Nicholas Som, National Trust for Historic Preservation Published 5:00 a.m. ET July 2, 2018
No trip down Route 66 through St. Louis is complete without a stop at Ted Drewes Frozen Custard.(Photo: Flickr/Philip Leara)
One of the original highways commissioned in 1926 by the federal government, Route 66 is often referred to as the “Mother Road.” That’s because the road served as a gateway to the West throughout the early- to-mid-20th century. Generations of adventure-seekers, vagabonds, and people in search of a better life have traveled the route, and it remains a favorite of road trippers today. Although the impending expiration of the Route 66 Corridor Preservation Plan in 2019 has placed it in danger, a bill to designate Route 66 a National Historic Trail is currently circulating through Congress, and the National Trust recently named it as one of 2018’s 11 Most Endangered Historic Places.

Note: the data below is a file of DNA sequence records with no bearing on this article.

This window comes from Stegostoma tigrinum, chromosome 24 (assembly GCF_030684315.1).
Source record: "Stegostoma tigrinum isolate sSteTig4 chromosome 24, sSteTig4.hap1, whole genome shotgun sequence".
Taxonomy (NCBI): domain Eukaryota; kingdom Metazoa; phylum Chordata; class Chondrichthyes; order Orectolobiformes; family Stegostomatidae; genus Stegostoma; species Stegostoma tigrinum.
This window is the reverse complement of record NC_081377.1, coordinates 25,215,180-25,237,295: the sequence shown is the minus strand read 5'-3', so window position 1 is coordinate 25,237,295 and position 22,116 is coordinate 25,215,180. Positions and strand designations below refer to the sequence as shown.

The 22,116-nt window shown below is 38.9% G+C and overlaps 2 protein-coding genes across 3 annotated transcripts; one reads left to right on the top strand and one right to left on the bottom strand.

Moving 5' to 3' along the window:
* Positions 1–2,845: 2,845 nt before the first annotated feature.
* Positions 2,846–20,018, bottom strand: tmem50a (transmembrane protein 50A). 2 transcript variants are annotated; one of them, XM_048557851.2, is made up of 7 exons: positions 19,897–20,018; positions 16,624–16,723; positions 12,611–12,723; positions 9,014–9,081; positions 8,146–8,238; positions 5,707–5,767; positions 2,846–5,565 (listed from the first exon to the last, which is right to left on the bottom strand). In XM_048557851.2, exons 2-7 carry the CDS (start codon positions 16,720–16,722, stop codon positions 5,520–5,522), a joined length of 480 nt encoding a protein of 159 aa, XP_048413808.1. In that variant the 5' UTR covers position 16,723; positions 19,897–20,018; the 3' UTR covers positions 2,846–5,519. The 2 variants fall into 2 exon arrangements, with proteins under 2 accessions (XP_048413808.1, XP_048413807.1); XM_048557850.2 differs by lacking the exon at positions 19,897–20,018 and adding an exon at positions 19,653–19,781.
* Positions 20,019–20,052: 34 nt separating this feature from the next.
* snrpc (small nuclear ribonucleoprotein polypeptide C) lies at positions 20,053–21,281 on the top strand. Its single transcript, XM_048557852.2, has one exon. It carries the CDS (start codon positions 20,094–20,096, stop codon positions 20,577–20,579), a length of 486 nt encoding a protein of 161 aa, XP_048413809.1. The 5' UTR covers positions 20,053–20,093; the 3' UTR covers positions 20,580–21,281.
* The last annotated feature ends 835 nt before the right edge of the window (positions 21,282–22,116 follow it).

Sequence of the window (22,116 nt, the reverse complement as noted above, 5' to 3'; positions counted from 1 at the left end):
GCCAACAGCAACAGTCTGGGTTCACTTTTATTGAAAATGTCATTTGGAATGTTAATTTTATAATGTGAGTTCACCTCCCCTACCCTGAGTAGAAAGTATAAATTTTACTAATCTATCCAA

Of course, one of the best parts of any great road trip is the food, and Route 66 certainly does not disappoint. The road is lined with old-time diners and quirky local mainstays with fare outmatched only by their character. It’s nearly impossible to pick just a few to highlight,